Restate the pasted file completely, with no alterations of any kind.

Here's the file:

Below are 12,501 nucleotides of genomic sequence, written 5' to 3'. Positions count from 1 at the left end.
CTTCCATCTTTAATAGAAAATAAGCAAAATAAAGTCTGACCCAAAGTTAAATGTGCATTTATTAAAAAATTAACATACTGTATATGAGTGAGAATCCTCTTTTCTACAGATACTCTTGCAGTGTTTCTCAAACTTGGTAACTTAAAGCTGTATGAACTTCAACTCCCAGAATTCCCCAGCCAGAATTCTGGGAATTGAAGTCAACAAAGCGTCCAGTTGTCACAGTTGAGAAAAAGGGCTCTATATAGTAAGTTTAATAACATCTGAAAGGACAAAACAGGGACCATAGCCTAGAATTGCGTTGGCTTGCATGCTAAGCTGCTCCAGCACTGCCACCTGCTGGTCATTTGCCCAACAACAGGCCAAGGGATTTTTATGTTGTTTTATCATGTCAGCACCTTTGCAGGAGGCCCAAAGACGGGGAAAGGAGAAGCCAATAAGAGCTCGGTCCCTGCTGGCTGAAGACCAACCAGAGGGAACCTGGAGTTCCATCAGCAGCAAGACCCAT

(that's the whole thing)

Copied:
Below are 12,501 nucleotides of genomic sequence, written 5' to 3'. Positions count from 1 at the left end.
CTTCCATCTTTAATAGAAAATAAGCAAAATAAAGTCTGACCCAAAGTTAAATGTGCATTTATTAAAAAATTAACATACTGTATATGAGTGAGAATCCTCTTTTCTACAGATACTCTTGCAGTGTTTCTCAAACTTGGTAACTTAAAGCTGTATGAACTTCAACTCCCAGAATTCCCCAGCCAGAATTCTGGGAATTGAAGTCAACAAAGCGTCCAGTTGTCACAGTTGAGAAAAAGGGCTCTATATAGTAAGTTTAATAACATCTGAAAGGACAAAACAGGGACCATAGCCTAGAATTGCGTTGGCTTGCATGCTAAGCTGCTCCAGCACTGCCACCTGCTGGTCATTTGCCCAACAACAGGCCAAGGGATTTTTATGTTGTTTTATCATGTCAGCACCTTTGCAGGAGGCCCAAAGACGGGGAAAGGAGAAGCCAATAAGAGCTCGGTCCCTGCTGGCTGAAGACCAACCAGAGGGAACCTGGAGTTCCATCAGCAGCAAGACCCAT